‘How Judiciary Is Preventing Election Violence, Deepening Democracy In Nigeria’ – Sam Amadi

The trajectory of election litigation in Nigeria shows that despite widespread disaffection with the performance of courts in the discharge of their duty as the last arbiter of election disputes, it has impacted positively on the democracy.

A senior lecturer at Baze University, Dr. Sam Amadi, who made this submission at a roundtable organized by the Centre for Peace and Development (CEPAD) of Veritas University in collaboration with Rosa Luxemburg at the weekend, added that courts are making positive contributions such as mitigation of election violence, increasing confidence of political actors in the democratic process, aiding the development of electoral laws, among other positive developments.

Speaking on “when the court casts the final vote: examining the implications of election litigations in Nigeria’s emerging democracy – 2019 in focus,” Amadi said the judiciary needs to improve to live up to its billings.

“It is also the duty of the judiciary to protect and restore the enjoyment of electoral rights; to give people who believe their electoral rights have been violated the ability to make a complaint, get a hearing and receive an adjudication,” he stated.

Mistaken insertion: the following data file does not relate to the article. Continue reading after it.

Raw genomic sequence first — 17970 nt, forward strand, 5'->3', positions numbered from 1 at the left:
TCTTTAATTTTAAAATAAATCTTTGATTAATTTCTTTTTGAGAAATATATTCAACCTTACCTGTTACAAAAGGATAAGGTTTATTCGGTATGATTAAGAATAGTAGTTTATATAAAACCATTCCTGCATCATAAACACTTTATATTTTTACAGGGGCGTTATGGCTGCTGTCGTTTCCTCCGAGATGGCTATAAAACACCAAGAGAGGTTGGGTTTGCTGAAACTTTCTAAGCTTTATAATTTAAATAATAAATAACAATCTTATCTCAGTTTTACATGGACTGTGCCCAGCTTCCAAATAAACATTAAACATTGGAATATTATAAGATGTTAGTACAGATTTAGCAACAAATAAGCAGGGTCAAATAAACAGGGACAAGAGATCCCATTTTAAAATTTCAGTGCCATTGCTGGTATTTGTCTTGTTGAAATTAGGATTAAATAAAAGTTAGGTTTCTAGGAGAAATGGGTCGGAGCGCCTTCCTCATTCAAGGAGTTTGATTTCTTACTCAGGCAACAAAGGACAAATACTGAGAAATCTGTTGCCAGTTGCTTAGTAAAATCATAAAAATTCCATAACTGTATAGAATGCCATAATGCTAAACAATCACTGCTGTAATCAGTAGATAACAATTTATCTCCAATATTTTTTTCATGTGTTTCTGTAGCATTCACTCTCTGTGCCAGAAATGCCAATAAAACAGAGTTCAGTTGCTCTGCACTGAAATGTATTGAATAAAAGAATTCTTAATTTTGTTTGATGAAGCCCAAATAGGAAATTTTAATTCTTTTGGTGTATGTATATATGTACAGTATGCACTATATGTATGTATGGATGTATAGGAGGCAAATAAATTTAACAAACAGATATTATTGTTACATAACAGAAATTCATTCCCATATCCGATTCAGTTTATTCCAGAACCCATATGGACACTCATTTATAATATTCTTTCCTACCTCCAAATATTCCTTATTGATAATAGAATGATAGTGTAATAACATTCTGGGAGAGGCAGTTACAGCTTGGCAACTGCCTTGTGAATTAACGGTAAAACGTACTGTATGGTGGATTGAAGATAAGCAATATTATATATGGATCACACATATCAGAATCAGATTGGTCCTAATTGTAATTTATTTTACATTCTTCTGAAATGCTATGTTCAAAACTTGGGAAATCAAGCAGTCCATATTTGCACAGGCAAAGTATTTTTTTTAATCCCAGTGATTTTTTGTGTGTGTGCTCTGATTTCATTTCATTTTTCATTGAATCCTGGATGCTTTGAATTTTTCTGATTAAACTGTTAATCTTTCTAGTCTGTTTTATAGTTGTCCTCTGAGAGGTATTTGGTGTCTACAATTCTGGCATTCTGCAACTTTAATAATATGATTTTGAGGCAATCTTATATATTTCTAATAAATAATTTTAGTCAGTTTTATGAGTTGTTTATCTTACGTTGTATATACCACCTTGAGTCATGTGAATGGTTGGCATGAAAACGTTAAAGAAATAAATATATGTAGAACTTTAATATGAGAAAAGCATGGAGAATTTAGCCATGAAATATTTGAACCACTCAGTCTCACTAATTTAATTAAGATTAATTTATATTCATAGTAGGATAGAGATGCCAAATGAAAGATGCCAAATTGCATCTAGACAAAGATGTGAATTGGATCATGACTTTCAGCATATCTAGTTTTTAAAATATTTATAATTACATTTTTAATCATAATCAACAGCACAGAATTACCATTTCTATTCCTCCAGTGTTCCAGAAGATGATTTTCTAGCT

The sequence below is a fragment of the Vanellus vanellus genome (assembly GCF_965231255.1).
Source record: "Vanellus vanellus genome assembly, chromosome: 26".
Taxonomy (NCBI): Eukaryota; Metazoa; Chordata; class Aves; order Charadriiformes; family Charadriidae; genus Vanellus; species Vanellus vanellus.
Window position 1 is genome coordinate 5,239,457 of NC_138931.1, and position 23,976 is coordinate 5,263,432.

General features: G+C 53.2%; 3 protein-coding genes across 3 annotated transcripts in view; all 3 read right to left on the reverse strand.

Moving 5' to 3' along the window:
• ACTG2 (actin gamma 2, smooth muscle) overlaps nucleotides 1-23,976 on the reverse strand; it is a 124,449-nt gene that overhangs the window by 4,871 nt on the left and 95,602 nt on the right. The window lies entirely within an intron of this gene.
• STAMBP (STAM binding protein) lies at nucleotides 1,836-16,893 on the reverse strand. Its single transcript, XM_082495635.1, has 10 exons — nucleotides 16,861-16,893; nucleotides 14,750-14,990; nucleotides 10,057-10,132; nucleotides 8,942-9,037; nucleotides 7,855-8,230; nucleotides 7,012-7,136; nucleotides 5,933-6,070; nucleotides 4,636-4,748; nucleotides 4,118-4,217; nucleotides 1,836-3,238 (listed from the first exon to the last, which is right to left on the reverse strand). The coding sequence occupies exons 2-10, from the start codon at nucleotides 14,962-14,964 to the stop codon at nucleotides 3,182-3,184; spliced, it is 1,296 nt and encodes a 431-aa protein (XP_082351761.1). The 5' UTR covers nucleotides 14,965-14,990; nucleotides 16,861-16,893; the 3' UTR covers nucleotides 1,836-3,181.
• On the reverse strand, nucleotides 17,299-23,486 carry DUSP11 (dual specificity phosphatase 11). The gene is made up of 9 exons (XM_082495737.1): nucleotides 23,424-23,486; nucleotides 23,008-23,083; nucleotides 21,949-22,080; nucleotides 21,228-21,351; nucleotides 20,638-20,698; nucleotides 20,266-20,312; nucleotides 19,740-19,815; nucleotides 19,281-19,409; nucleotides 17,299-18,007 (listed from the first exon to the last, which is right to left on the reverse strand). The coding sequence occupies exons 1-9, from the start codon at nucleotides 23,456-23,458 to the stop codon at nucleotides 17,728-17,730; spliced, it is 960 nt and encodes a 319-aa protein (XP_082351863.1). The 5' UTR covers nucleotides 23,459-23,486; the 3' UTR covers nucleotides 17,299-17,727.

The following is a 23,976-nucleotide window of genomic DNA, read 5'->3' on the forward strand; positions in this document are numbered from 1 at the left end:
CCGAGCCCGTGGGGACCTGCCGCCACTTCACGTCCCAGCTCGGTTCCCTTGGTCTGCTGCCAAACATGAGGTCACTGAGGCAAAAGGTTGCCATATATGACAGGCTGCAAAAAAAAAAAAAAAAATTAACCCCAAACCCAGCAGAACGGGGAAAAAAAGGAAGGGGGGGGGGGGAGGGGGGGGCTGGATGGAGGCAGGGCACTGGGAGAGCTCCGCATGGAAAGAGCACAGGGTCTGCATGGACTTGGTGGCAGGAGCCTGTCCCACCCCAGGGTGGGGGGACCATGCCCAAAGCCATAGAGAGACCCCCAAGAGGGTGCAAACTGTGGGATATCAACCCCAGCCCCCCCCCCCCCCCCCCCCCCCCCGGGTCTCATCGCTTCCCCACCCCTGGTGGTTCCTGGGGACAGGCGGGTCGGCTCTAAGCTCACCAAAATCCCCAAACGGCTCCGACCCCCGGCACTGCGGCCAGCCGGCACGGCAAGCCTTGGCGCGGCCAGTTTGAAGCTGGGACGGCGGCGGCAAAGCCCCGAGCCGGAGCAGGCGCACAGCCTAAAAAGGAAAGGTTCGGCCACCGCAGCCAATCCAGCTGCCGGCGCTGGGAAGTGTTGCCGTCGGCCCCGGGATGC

The former National Electricity Regulatory Commission (NERC) chairman also noted that in order to reinforce capacity of the court to adjudicate election dispute in Nigeria, specialised election tribunals, independent of the mainstream judiciary to oversee election and election-related litigation should be established.

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He said: “The judge can concentrate squarely on election adjudication without being encumbered by other matters. It also saves the system the time involved in constituting election petition panels immediately after election, as the specialist court is ready and available. A corollary to that is the fact that the court can speedily resolve pre-election matter within reasonable time to prevent spill over as we currently experience. It allows the judges to be specially trained and their capacity built specifically for election adjudication to ensure fair and just determination of electoral matters.”

Also, Chair, Transition Monitoring Group (TMG), Dr. Abiola Akiyode-Afolabi, who is from the faculty of law, University of Lagos, said the judiciary must reverse the capture of the electoral system by reversing every electoral result that is procured by fraud, violence or manipulation by the Independent National Electoral Commission (INEC).

“The tribunals and the Supreme Court should consider themselves as exercising ‘the right to govern’ as an ‘unusual political institution’. The Nigerian judiciary must redirect governance towards justice and respect for the right of the people.

“In deciding the many electoral cases before it, the judiciary should note that it is not just deciding between contestants, it is reshaping the normative environment for democratic accountability in Nigeria beyond 2019. It is determining whether we move toward ‘Somalia’ or towards Botswana. Already, by the destruction of the integrity of the electoral system we are on the road to Somalia. The judiciary can pull us back if it rediscovers courage and nullifies every violation of the sanctity of democratic elections,” she submitted.

The Guardian


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